Michael Andäng – Biophysics of stem cell and tissue growth
Research in our group aims for a deeper understanding of the factors that control self-renewal in stem cells. Understanding the role of such factors is essential when developing regenerative therapies but also therapies against self-renewing tumor initiating cells (cancer stem cells) that underlie tumor relapse and metastasis.
Self-renewal is the capacity of a stem cell to maintain a stem cell identity while realizing its potential to differentiate. Self-renewal necessarily also entails maintained proliferative capacity.
In our studies we aim to identify factors that:
- induce the transition from quiescence to active proliferation in stem cells to allow tissue repair/engineering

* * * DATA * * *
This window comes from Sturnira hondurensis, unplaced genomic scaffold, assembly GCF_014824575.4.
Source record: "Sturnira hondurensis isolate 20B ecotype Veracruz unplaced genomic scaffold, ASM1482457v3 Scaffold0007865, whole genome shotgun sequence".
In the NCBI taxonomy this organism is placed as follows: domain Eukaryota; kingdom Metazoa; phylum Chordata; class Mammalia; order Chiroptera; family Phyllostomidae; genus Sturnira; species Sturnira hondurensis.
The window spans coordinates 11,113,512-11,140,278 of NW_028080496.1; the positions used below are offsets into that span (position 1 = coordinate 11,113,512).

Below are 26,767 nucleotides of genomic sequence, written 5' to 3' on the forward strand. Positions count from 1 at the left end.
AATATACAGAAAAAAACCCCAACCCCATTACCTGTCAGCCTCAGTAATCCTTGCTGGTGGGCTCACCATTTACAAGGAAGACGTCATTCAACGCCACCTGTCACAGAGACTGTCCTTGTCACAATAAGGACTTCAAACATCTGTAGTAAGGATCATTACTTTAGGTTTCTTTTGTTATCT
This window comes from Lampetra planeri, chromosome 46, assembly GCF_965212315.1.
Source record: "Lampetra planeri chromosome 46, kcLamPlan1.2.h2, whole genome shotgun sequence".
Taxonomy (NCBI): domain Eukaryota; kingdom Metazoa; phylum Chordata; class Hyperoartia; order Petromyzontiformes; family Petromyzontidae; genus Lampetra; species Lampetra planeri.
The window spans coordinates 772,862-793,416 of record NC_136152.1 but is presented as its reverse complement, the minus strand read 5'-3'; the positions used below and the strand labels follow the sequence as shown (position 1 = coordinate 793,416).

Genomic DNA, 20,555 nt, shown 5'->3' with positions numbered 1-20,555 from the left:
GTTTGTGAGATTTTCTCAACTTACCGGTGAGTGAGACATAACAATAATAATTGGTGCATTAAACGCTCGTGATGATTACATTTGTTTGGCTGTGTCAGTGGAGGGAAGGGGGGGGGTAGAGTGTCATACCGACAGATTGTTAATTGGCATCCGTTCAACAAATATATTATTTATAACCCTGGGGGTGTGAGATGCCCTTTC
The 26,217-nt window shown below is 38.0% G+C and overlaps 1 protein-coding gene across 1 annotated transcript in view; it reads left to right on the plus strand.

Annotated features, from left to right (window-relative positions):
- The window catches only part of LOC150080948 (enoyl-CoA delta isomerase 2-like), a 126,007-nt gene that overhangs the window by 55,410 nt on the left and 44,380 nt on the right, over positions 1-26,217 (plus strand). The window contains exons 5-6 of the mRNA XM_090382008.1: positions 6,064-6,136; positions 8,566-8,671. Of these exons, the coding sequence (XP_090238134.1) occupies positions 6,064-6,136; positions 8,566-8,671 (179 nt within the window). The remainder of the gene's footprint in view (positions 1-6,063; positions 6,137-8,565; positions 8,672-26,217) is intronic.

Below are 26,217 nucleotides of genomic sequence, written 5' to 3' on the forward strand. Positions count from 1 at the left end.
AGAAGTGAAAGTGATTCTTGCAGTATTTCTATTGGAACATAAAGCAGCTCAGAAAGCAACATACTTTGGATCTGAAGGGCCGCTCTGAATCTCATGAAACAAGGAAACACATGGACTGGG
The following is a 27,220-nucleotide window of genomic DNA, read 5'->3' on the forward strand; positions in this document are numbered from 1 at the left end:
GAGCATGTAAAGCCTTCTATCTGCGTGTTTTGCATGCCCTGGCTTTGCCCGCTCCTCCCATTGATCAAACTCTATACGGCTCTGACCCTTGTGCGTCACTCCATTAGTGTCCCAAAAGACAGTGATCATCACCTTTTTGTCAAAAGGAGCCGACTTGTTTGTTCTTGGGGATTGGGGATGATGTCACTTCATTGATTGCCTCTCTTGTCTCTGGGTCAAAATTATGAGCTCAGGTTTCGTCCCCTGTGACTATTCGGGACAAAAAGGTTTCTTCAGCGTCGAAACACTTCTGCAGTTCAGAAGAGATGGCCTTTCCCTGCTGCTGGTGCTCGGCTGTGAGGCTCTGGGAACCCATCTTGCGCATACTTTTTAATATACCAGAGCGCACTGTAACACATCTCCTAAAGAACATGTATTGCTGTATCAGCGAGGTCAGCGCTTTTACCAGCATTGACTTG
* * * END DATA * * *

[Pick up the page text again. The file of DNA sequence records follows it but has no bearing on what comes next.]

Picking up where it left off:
- protect stem cells during radio-/chemotherapy and
- target the proliferative and metastatic capacity in cancer stem cells.
To this end we explore how biophysical mechanisms, involving membrane potential and electrochemical signaling, affect stem cell behavior and morphology associated with growth, proliferation and migration.
Using a range of different methods
We work with an experimental systems biology approach using methods ranging from pharmacology, small molecule screens and genetic validations in stem cells, cancer stem cells, organoids and mouse models, extending to genomics (RNAseq) and biophysical methods. We furthermore explore oscillatory behaviors in biological systems, in particular ion oscillations, the cell intrinsic molecular clock and the cell cycle. For such studies we employ a variety of techniques such as live microscopic imaging.